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Emergency Preparedness

Are You and Your Pet Ready for a Disaster?


Although the full toll of the devastating earthquake and tsunami that ravaged Japan last week is still unknown, this disaster should be a wake-up call to all of us. As Californians, we need to make sure we are prepared in the event our own disaster strikes. California is constantly at risk of natural disasters such as wildfires, earthquakes, and even landslides. The secret for your pet’s survival during one of these natural disasters is to be as prepared as possible before disaster strikes. This means having a plan and assembling an emergency kit for your pet now, before you need it. By being organized and ready for a disaster, you will greatly increase your and your pet’s chance of survival.

Find a secure location ahead of time.

Evacuation shelters rarely accept pets, so you need to plan ahead to make sure your family and pets will have a safe place to take refuge before a disaster strikes. If there is a no-pet policy, you can always ask if this can be waived in the event of an emergency. For a listing, go to petswelcome.com. You should also compile a list of boarding facilities (including veterinary offices and animal shelters) that might be able to shelter animals in emergencies.

Bring your pet with you when you evacuate,

The most important decision you make during a disaster is to take your pet with you. Animals left to fend for themselves can easily be injured, lost, or killed due to exposure, starvation, predators, contaminated food or water, or accidents.

In addition to natural disasters, you should be prepared for everyday emergencies.

Who will check on your cat or dog, feed them, and give any medications necessary if you find yourself unexpectedly away due to an accident or other family emergency? Find a dependable neighbor and make sure they have access to your house. You’ll want to introduce your neighbor to your pet beforehand to ensure familiarity. Have an emergency kit packed and ready to go with your pet in an easily accessible location at all times. If evacuation is necessary while you’re away, be certain your neighbor is willing to rescue your pet and knows where you keep your pet’s emergency kit. Arrange to meet at a location set ahead of time.

Checklist for Pet Emergency Supplies

* Bottled water, food and any medications needed for 5-7 days

* Current identification (name, cell phone, address) fastened to your pet’s collar

* Pet carrier, leash, and harness

* Disposable litter box, litter, and scooper if you have cats or rabbits

* Animal first aid kit — available for all different species at petfirstaid.org

* Toys and blankets

* Photos of your pet in the event they get separated from you

* A copy of your pet’s veterinary records, along with your veterinarian’s phone number

* Phone number and directions to a 24-hour emergency veterinary hospital (the 24-hour emergency veterinary hospital in Santa Barbara is Care Hospital at 301 E. Haley Street, [805] 899-2273).

* A list of places to take refuge with your pet. For a listing of pet friendly hotels, go to petswelcome.com

* You should also have an emergency rescue sticker placed on the front door of your home. You can find them online for under $2. amazon.com/Pet-Safety-Alert-Window-Decal/dp/B00079YTTC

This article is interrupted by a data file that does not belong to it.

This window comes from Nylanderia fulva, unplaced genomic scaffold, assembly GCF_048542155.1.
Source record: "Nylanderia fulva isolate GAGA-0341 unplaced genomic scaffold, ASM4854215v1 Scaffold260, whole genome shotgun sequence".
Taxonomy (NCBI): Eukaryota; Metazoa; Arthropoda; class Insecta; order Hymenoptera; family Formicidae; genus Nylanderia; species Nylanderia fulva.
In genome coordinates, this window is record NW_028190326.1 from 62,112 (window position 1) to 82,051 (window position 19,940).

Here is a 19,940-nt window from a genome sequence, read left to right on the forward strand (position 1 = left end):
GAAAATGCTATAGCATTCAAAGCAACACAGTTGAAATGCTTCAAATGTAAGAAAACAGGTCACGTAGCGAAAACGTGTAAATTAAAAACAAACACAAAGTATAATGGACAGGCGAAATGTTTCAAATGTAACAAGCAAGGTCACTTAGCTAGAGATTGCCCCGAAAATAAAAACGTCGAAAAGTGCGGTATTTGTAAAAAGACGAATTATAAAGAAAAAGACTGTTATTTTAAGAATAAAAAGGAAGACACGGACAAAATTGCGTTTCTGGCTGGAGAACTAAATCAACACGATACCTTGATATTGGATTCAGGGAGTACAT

Although the main focus of the efforts in Japan are on the human lives, there are a few organizations that are helping in the efforts to rescue animals. As tens of thousands of people evacuate, many animals have fled or are missing and, to make matters worse, many shelters for disaster victims will not accept pets.

Here’s how you can help.

You can support the Search Dog Foundation, which is sending six rescue Canine Disaster Search Teams to Japan to help locate people who have been trapped in falling buildings. The foundation is deploying 72 people and 75 tons of rescue equipment to assist with the effort. For more information, visit searchdogfoundation.org

A disaster assessment and response team from the World Society for the Protection of Animals (WSPA) is heading to Japan with a goal of helping the pets that cannot join their human families in disaster shelters. The WSPA also says, “Several animal welfare groups in Japan have come together to launch a coordinated effort to help the animals affected by last week’s quake and resultant tsunami.” The WSPA is accepting donations through its Animal Disaster Fund. For more information, visit animalsindisasters.typepad.com

You can also donate to the American Humane Association, which is providing disaster relief to Japan’s animals. For more information, visit americanhumane.org/

Lincoln

Lincoln

Adoptable Dog of the Week

Lincoln is a one-year-old, neutered-male black lab mix (possibly with hound) who weighs 65 pounds. Lincoln is a happy, sociable clown, always ready to play or be petted. He is an enthusiastic retriever of tennis balls. Lincoln is eager to please, quick to learn, ready for training. He is a fine family dog.

DAWG (Dog Adoption and Welfare Group) is a no-kill not for profit dog rescue/adoption organization located at 5480 Overpass Road in Goleta. For more information, call 681-0561. You can view more adoptable dogs at www.sbdawg.com. The public is invited to stop by and look around every day from 9 a.m. To 4 p.m.

DAWG relies on volunteers to take care of all the dogs, so if you love dogs, think about volunteering! Students are able to fulfill their volunteer community service requirement by volunteering. Volunteer orientations are generally held every other Saturday at 10 a.m. Please contact DAWG for the next meeting.

Lisa Acho Remorenko is executive director of Animal Adoption Solutions, www.animaladoptionsolutions.com



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